Determined to recover the infirmary Bill, which twice had been so nearly within her grasp, Miss Nightingale watched her opportunity with the new Tory administration. In July 1866, Lord Derby appointed Mr. Gathorne Hardy to succeed Mr. Villiers at the Poor Law Board. Known as ‘an admirable House of Commons man’, Mr. Gathorne Hardy hitherto had held only one junior ministerial post. Recently, he had won a seat for Oxford University in an exciting election contest against Mr. Gladstone. In Lord Derby’s judgment, Gathorne Hardy was ‘one of the fittest men in Her Majesty’s dominions to put things straight’.

After only a few days in office, the new President of the Poor Law Board received a long and urgent letter from Miss Nightingale, enclosing her scheme of reform which she offered to expound personally. He suspected that, in the heat of her crusading fervour, she regarded God and Ministers of State alike as her private secretaries. An ambitious man, Gathorne Hardy intended to ‘put things straight’ in his own way. He had no wish to add the finishing touches to a project begun by his Liberal predecessor. His gracious reply to Miss Nightingale some three weeks later’ hastened ‘to assure her that he would bear in mind the offer she had made and in all probability avail himself of it to the full. He never did. Miss Nightingale was shut out of the Poor Law Board. A post in Yorkshire was found for Mr. Farnall.

The results of Miss Nightingale’s labours, however, had been insinuated into the archives of the Board. The reports of Mr. Farnall and his medical colleague, Dr. Edward Smith, had been completed before Mr. Gathorne Hardy took office, but no action had been taken on them. When questioned in the House of Commons on his first appearance as President of the Poor Law Board, Mr Gathorne Hardy seemed confident that he could deal with the workhouse evils ‘under the powers. . . now possessed by the Poor Law Board’, which he believed to be ‘sufficient in the main’. He thereupon set about discovering the extent of these powers. From Mr. Farnall’s report, he learned that his Board had ‘no power to compel boards of guardians to build infirmaries for the sick poor, or to oblige guardians to elect and pay resident medical officers, or to enforce the paying for drugs out of the rates.’ The report strongly urged that the Poor Law Board should acquire legal powers to enable it to order guardians to provide sufficient wards for the sick poor and to require these to be adequately staffed with resident officers and trained nurses, and supplied with drugs and medical appliances. ‘Hospitals’, the report insisted, ‘should be built wholly apart from the metropolitan workhouses. . . and the cost of building and maintenance be defrayed by a common rating of the metropolis.’ For a number of years, Mr. Farnall’s. routine reports on the London workhouses had been such as to occasion no concern. It is, therefore, not unsafe to assume that Miss Nightingale was behind his expansive recommendations. Some of the more insistent and synoptical passages of his report displayed a curiously apt imitation of her style and embodied themes already elaborated in her Notes on Hospitals.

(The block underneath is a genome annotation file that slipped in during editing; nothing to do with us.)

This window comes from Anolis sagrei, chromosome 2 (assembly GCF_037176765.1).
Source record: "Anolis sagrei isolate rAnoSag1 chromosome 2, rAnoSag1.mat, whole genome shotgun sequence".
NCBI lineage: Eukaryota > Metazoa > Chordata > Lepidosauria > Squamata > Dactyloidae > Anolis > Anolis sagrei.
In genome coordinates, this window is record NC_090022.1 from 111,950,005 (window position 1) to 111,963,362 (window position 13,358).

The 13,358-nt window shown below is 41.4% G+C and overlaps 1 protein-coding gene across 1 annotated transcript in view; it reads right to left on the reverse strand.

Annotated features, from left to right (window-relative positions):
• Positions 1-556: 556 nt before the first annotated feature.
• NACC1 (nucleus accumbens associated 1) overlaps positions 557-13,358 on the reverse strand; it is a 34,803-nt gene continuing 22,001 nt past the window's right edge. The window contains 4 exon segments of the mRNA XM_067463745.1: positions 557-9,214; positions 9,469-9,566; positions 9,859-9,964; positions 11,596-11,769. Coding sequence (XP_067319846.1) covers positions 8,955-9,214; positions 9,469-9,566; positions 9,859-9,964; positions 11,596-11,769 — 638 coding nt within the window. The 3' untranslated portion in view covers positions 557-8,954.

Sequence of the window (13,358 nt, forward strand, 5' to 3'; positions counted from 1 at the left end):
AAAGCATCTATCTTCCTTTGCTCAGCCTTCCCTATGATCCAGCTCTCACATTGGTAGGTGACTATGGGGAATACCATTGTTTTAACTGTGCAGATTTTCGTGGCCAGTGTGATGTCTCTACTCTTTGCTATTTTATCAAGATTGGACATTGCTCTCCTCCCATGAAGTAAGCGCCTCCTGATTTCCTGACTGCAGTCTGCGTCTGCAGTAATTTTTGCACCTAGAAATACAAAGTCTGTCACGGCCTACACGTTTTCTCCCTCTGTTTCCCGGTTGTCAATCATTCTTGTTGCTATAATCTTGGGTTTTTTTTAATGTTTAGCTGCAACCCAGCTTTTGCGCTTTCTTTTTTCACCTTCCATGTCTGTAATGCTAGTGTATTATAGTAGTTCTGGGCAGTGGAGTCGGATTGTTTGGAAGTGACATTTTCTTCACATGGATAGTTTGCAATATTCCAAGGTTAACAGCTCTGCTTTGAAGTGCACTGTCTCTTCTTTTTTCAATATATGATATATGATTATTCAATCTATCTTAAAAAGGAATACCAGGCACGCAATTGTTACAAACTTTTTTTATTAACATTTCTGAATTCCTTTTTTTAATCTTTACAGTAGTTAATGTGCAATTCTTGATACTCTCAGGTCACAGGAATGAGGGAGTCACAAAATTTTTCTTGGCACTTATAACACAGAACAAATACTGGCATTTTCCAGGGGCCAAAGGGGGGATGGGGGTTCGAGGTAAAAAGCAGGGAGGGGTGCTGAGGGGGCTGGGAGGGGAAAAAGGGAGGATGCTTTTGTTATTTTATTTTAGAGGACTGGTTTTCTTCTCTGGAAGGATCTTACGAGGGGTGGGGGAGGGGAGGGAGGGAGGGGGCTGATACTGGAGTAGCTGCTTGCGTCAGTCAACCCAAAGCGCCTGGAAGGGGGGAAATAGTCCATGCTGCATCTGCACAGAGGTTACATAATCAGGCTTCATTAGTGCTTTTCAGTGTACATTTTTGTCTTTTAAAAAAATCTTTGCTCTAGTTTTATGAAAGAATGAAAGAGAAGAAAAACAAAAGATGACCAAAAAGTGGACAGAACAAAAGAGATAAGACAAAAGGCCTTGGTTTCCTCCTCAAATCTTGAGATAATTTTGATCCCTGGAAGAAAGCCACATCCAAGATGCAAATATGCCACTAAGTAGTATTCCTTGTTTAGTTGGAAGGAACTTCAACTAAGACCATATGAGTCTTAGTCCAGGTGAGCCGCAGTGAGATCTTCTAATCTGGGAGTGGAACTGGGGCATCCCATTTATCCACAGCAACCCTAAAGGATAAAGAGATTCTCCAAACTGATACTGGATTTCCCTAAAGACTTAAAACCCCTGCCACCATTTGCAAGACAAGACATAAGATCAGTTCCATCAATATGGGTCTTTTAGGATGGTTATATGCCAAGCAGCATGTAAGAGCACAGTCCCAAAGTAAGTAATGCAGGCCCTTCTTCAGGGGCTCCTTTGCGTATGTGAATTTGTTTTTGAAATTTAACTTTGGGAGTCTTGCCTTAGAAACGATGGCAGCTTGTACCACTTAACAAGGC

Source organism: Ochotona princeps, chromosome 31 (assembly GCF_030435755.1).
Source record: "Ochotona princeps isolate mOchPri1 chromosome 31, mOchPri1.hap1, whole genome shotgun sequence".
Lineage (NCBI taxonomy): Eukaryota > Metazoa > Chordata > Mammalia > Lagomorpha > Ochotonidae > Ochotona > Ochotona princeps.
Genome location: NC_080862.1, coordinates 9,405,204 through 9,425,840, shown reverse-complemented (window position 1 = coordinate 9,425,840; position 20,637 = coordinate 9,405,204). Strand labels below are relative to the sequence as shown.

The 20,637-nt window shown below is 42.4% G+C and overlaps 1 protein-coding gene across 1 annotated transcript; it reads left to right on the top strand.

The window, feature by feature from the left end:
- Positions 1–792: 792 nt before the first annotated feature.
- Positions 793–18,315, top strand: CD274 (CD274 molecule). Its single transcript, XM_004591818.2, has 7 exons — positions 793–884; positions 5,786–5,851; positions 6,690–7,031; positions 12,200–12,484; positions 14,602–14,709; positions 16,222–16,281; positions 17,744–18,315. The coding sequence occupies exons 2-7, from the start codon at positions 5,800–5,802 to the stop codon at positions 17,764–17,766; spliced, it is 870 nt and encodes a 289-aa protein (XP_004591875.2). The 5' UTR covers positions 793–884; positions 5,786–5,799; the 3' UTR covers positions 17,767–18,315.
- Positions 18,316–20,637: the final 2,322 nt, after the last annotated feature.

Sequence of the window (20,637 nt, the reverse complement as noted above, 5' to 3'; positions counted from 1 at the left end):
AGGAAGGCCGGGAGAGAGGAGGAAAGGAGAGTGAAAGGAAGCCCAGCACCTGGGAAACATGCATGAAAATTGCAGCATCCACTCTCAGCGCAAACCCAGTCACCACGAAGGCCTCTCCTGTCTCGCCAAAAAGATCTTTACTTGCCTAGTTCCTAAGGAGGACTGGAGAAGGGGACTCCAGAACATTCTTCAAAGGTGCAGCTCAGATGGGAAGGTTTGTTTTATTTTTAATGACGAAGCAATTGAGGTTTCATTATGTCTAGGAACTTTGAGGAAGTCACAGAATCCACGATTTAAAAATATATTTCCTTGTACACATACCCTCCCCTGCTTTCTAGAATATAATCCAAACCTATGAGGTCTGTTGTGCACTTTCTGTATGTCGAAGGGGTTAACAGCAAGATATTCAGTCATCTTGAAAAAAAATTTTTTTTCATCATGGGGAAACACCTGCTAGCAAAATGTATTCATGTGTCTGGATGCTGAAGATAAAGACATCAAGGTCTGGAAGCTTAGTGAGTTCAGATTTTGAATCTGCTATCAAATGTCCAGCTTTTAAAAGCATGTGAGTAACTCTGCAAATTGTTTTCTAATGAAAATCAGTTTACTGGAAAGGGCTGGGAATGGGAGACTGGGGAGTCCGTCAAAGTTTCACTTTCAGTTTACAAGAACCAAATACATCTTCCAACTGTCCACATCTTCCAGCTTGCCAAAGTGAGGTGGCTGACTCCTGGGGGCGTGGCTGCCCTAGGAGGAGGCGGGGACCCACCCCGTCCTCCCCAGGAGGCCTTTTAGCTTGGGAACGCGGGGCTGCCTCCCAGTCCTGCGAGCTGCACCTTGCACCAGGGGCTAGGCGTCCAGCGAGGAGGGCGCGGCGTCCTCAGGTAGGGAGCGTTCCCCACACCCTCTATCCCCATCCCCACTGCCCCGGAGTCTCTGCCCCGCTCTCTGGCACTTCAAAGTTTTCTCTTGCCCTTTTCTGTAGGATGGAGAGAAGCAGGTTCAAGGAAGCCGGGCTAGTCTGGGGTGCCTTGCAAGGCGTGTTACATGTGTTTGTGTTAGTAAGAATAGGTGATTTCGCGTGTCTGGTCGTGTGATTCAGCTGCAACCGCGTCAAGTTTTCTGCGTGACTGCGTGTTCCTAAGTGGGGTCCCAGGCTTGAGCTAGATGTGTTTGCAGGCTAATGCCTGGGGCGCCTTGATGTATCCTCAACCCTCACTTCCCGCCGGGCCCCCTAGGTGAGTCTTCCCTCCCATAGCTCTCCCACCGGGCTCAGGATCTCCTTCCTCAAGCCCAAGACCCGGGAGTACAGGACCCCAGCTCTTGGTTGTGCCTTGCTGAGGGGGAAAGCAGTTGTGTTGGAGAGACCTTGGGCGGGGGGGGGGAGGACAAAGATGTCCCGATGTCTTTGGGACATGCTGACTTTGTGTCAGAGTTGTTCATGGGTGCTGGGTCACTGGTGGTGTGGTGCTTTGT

Dr. Edward Smith’s report pointed to the numerous causes of defective workhouse management, which by now had become familiar reading. In particular, he suggested that certain categories of inmates should be warded separately. These were: scarlet fever and smallpox cases; ‘the noisy and dangerous lunatics who were admitted on occasion when the county asylums refused to receive them'; and the ‘far too many children too young to be removed to the district schools’.

These reports, based largely on subjective evaluation, suggested to Mr. Gathorne Hardy the need for quantitative data. Clearly, overcrowding was a basic cause of the evils to be eradicated; but what constituted overcrowding, he wished to know; and if, as was obvious, some classes of the sick had to be removed, how much accommodation would they require, and what space should be allowed for the inmates who remained? On these matters the reports were conflicting and confusing. Mr. Gathorne Hardy decided to make a fresh start and appointed two new Inspectors to the metropolitan area, Dr. W. O. Markham, formerly editor of the British Medical Journal and a sympathetic advocate of poor law medical reform, and Mr. Uvedale Corbett, ‘an inspector of much experience’. In September 1866, the President instructed them to visit the London workhouses with a view to procuring information which might assist him in drafting new legislation for the reform of workhouse infirmaries. Their report, which included statistical studies of the diseases and accommodation of the non-able-bodied, strongly urged the establishment of separate hospitals for the sick who would be removed from the workhouse, and dispensaries for the outdoor poor.